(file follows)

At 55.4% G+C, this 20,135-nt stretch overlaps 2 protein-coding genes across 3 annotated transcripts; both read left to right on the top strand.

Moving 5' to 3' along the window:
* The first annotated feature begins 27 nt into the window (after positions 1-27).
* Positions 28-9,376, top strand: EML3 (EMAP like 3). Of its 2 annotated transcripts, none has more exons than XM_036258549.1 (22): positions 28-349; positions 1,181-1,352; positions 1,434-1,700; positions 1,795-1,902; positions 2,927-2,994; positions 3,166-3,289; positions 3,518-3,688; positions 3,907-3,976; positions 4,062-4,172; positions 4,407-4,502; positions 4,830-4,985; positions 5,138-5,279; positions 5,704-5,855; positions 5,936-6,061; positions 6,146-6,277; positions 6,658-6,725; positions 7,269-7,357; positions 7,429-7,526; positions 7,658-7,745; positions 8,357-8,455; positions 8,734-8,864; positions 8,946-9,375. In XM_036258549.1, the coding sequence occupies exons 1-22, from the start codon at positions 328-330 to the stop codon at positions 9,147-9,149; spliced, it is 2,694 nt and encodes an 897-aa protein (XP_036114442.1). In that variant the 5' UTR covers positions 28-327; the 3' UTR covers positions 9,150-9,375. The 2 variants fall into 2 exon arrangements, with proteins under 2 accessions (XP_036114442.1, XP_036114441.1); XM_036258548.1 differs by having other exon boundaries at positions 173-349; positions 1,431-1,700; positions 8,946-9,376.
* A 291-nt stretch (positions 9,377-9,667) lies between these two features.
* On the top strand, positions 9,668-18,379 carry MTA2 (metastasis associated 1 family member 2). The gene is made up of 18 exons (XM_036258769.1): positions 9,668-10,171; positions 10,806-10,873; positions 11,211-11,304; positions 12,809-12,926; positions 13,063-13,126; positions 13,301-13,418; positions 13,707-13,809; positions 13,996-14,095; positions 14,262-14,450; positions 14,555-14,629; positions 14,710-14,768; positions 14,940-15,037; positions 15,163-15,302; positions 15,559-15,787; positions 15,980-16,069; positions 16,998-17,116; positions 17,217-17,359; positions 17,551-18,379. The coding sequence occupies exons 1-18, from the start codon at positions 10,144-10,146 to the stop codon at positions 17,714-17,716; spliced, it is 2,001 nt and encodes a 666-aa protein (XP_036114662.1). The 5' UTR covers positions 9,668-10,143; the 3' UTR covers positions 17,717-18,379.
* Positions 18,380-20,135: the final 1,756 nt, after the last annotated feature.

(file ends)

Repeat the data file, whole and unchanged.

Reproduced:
At 55.4% G+C, this 20,135-nt stretch overlaps 2 protein-coding genes across 3 annotated transcripts; both read left to right on the top strand.

Moving 5' to 3' along the window:
* The first annotated feature begins 27 nt into the window (after positions 1-27).
* Positions 28-9,376, top strand: EML3 (EMAP like 3). Of its 2 annotated transcripts, none has more exons than XM_036258549.1 (22): positions 28-349; positions 1,181-1,352; positions 1,434-1,700; positions 1,795-1,902; positions 2,927-2,994; positions 3,166-3,289; positions 3,518-3,688; positions 3,907-3,976; positions 4,062-4,172; positions 4,407-4,502; positions 4,830-4,985; positions 5,138-5,279; positions 5,704-5,855; positions 5,936-6,061; positions 6,146-6,277; positions 6,658-6,725; positions 7,269-7,357; positions 7,429-7,526; positions 7,658-7,745; positions 8,357-8,455; positions 8,734-8,864; positions 8,946-9,375. In XM_036258549.1, the coding sequence occupies exons 1-22, from the start codon at positions 328-330 to the stop codon at positions 9,147-9,149; spliced, it is 2,694 nt and encodes an 897-aa protein (XP_036114442.1). In that variant the 5' UTR covers positions 28-327; the 3' UTR covers positions 9,150-9,375. The 2 variants fall into 2 exon arrangements, with proteins under 2 accessions (XP_036114442.1, XP_036114441.1); XM_036258548.1 differs by having other exon boundaries at positions 173-349; positions 1,431-1,700; positions 8,946-9,376.
* A 291-nt stretch (positions 9,377-9,667) lies between these two features.
* On the top strand, positions 9,668-18,379 carry MTA2 (metastasis associated 1 family member 2). The gene is made up of 18 exons (XM_036258769.1): positions 9,668-10,171; positions 10,806-10,873; positions 11,211-11,304; positions 12,809-12,926; positions 13,063-13,126; positions 13,301-13,418; positions 13,707-13,809; positions 13,996-14,095; positions 14,262-14,450; positions 14,555-14,629; positions 14,710-14,768; positions 14,940-15,037; positions 15,163-15,302; positions 15,559-15,787; positions 15,980-16,069; positions 16,998-17,116; positions 17,217-17,359; positions 17,551-18,379. The coding sequence occupies exons 1-18, from the start codon at positions 10,144-10,146 to the stop codon at positions 17,714-17,716; spliced, it is 2,001 nt and encodes a 666-aa protein (XP_036114662.1). The 5' UTR covers positions 9,668-10,143; the 3' UTR covers positions 17,717-18,379.
* Positions 18,380-20,135: the final 1,756 nt, after the last annotated feature.